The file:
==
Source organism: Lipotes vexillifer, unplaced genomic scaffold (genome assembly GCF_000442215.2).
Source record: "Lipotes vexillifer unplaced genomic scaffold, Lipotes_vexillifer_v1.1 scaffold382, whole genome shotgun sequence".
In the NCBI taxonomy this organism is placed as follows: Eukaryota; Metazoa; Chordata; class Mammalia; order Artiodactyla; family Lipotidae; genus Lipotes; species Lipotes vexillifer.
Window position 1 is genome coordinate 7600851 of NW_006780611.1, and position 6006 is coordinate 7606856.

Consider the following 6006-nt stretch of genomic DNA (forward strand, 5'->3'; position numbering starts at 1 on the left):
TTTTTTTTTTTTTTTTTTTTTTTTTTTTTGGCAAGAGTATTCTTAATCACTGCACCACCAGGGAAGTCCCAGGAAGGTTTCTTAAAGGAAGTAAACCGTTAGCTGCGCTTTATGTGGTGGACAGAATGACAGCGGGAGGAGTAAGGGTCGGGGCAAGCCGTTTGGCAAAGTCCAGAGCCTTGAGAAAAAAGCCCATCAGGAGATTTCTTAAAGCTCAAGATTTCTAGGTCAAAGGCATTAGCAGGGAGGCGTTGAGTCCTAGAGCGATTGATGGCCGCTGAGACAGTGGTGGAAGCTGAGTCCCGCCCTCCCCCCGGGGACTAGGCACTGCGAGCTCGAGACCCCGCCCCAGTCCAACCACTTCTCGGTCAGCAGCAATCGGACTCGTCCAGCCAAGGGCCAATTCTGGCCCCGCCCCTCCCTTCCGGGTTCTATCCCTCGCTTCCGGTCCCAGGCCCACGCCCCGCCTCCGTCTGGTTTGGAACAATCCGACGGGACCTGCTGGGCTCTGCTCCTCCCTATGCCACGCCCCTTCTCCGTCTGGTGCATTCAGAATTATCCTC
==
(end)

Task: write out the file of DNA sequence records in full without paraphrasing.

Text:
Source organism: Lipotes vexillifer, unplaced genomic scaffold (genome assembly GCF_000442215.2).
Source record: "Lipotes vexillifer unplaced genomic scaffold, Lipotes_vexillifer_v1.1 scaffold382, whole genome shotgun sequence".
In the NCBI taxonomy this organism is placed as follows: Eukaryota; Metazoa; Chordata; class Mammalia; order Artiodactyla; family Lipotidae; genus Lipotes; species Lipotes vexillifer.
Window position 1 is genome coordinate 7600851 of NW_006780611.1, and position 6006 is coordinate 7606856.

Consider the following 6006-nt stretch of genomic DNA (forward strand, 5'->3'; position numbering starts at 1 on the left):
TTTTTTTTTTTTTTTTTTTTTTTTTTTTTGGCAAGAGTATTCTTAATCACTGCACCACCAGGGAAGTCCCAGGAAGGTTTCTTAAAGGAAGTAAACCGTTAGCTGCGCTTTATGTGGTGGACAGAATGACAGCGGGAGGAGTAAGGGTCGGGGCAAGCCGTTTGGCAAAGTCCAGAGCCTTGAGAAAAAAGCCCATCAGGAGATTTCTTAAAGCTCAAGATTTCTAGGTCAAAGGCATTAGCAGGGAGGCGTTGAGTCCTAGAGCGATTGATGGCCGCTGAGACAGTGGTGGAAGCTGAGTCCCGCCCTCCCCCCGGGGACTAGGCACTGCGAGCTCGAGACCCCGCCCCAGTCCAACCACTTCTCGGTCAGCAGCAATCGGACTCGTCCAGCCAAGGGCCAATTCTGGCCCCGCCCCTCCCTTCCGGGTTCTATCCCTCGCTTCCGGTCCCAGGCCCACGCCCCGCCTCCGTCTGGTTTGGAACAATCCGACGGGACCTGCTGGGCTCTGCTCCTCCCTATGCCACGCCCCTTCTCCGTCTGGTGCATTCAGAATTATCCTC